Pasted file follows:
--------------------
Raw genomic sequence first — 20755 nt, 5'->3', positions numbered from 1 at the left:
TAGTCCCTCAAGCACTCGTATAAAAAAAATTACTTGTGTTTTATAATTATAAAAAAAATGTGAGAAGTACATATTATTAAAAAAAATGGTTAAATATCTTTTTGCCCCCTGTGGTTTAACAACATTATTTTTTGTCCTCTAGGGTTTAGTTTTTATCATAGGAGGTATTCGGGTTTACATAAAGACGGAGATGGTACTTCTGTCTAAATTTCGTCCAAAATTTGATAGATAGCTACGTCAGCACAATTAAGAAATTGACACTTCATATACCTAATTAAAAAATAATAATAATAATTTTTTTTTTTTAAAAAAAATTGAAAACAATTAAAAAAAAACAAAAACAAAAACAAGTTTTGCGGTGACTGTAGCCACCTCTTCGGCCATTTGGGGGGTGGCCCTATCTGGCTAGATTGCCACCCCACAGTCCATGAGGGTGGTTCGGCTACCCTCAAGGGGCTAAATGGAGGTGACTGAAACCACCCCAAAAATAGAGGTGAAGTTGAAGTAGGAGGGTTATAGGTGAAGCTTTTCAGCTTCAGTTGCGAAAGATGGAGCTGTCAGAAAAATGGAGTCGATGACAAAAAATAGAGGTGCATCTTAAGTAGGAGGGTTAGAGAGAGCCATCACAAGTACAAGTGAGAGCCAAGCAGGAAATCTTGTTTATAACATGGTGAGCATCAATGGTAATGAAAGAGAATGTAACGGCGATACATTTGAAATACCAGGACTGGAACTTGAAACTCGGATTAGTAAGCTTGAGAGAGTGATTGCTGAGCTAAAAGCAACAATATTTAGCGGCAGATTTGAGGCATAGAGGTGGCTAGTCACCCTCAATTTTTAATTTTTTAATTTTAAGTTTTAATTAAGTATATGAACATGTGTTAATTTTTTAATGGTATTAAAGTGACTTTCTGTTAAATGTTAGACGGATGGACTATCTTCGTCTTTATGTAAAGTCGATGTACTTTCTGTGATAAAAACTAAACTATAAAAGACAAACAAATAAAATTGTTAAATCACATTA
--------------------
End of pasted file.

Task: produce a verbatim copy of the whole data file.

Raw genomic sequence first — 20755 nt, 5'->3', positions numbered from 1 at the left:
TAGTCCCTCAAGCACTCGTATAAAAAAAATTACTTGTGTTTTATAATTATAAAAAAAATGTGAGAAGTACATATTATTAAAAAAAATGGTTAAATATCTTTTTGCCCCCTGTGGTTTAACAACATTATTTTTTGTCCTCTAGGGTTTAGTTTTTATCATAGGAGGTATTCGGGTTTACATAAAGACGGAGATGGTACTTCTGTCTAAATTTCGTCCAAAATTTGATAGATAGCTACGTCAGCACAATTAAGAAATTGACACTTCATATACCTAATTAAAAAATAATAATAATAATTTTTTTTTTTTAAAAAAAATTGAAAACAATTAAAAAAAAACAAAAACAAAAACAAGTTTTGCGGTGACTGTAGCCACCTCTTCGGCCATTTGGGGGGTGGCCCTATCTGGCTAGATTGCCACCCCACAGTCCATGAGGGTGGTTCGGCTACCCTCAAGGGGCTAAATGGAGGTGACTGAAACCACCCCAAAAATAGAGGTGAAGTTGAAGTAGGAGGGTTATAGGTGAAGCTTTTCAGCTTCAGTTGCGAAAGATGGAGCTGTCAGAAAAATGGAGTCGATGACAAAAAATAGAGGTGCATCTTAAGTAGGAGGGTTAGAGAGAGCCATCACAAGTACAAGTGAGAGCCAAGCAGGAAATCTTGTTTATAACATGGTGAGCATCAATGGTAATGAAAGAGAATGTAACGGCGATACATTTGAAATACCAGGACTGGAACTTGAAACTCGGATTAGTAAGCTTGAGAGAGTGATTGCTGAGCTAAAAGCAACAATATTTAGCGGCAGATTTGAGGCATAGAGGTGGCTAGTCACCCTCAATTTTTAATTTTTTAATTTTAAGTTTTAATTAAGTATATGAACATGTGTTAATTTTTTAATGGTATTAAAGTGACTTTCTGTTAAATGTTAGACGGATGGACTATCTTCGTCTTTATGTAAAGTCGATGTACTTTCTGTGATAAAAACTAAACTATAAAAGACAAACAAATAAAATTGTTAAATCACATTA